By Stan Friedman
DETROIT, MI (June 20, 2012) – Covenant Community Care (CCC) will receive $868,000 in a new federal grant announced by U.S. Health and Human Services (HHS) Secretary Kathleen Sebelius after she toured the nonprofit today.
Detroit-area Evangelical Covenant Church congregations and Covenant Ministries of Benevolence operate the nonprofit, which has clinics in three main locations as well as a small school-based site. The clinic provides care to the underserved and offers integrated medical, dental and behavioral health care to nearly 10,000 patients annually.
The funds will enable CCC to start another clinic on the city’s east side near Hope Community Covenant Church. The clinic has four months to complete remodeling of an existing building, said Bob Hoey, pastor of Messiah Church, a Covenant congregation.
The federally qualified health center will see 8,000 unique patients, 20,000 visits with at least six medical and dental providers by the end of 2013.
Sebelius made the announcement at the original clinic site just down the street from Messiah. “It was a happy place today,” Hoey said.
The clinics make their neighborhoods better places, said Sebelius, adding that they “are a proven and very wonderful care model.”
Paul Propson, CCC executive director, told the gathering the nonprofit honors the dignity of each person and does more than provide medical services. “Because we believe in this intrinsic equality of every child of God, our doctors seek to overcome every obstacle which our neighbors might find in their way in realizing their potential as individuals, as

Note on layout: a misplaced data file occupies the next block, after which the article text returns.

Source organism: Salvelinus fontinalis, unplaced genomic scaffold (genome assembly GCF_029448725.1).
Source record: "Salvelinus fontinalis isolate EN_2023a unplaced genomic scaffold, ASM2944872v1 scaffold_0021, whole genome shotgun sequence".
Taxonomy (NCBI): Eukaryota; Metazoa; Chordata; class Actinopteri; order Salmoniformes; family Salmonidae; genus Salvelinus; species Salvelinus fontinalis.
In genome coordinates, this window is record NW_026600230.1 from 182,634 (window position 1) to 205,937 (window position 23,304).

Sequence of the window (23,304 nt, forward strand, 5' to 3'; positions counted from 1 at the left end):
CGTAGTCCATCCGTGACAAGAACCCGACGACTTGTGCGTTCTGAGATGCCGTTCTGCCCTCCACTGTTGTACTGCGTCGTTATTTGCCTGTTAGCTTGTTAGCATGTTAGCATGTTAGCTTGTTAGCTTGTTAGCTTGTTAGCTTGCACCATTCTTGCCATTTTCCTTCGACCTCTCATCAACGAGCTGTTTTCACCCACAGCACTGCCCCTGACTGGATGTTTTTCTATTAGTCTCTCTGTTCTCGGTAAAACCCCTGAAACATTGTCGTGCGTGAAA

mothers and fathers, as students and workers, as neighbors and friends.”
The grant allocated to CCC is part of $128.6 million in federal funds to be distributed to six clinics in Michigan. The money provided under the Affordable Care Act will go to 219 health centers in 41 states, the District of Columbia, Puerto Rico and the Northern Mariana Islands.
The grants will help expand services and create approximately 5,640 jobs for doctors, nurses and other medical staffers, according to the Obama Administration, including Detroit. “We’ll have to procure a whole new staffing team,” Hoey said.
Hoey said the grant is renewable as long as the clinic follows through with its plans.
Several Covenant churches started the clinic in 2003 after a nurse suggested the need to Hoey, who marshaled the support. Four years later, administrators nearly decided to close the clinic because it was in “dire financial straits.”
Low Medicaid/Medicare reimbursement rates were crippling the center’s ability to operate despite generous donations that included funds from a local hospital and the work of hundreds of volunteers.
The next year, however, invigorated by a new federal grant of $2.3 million, the nonprofit started to expand its services.
The latest funding comes from the second federal grant the clinic has received in the past two months. In May, the nonprofit received a new $500,000 federal grant that will enable it to improve access for people with disabilities and families with small children at one of the facilities. The money also will fund a backup generator and new diagnostic center.
That funding is part of $19.6 million HHS is granting to community health centers throughout Michigan and $728 million across the country.
In total, $11 billion has been allocated over the next five years to community health centers, with approximately $1.5 billion spent on construction and $2 billion spent on operational support to date, said HHS spokesperson Richard Olague. The remaining $7.5 billion will fund ongoing health center activities, build new sites in medically underserved areas, and expand preventive and primary oral, behavioral, pharmacy and enabling health services at existing sites.
The announcements come in advance of a U.S. Supreme Court decision on the constitutionality of portions or the entire healthcare act. That decision is expected later this week or early next week.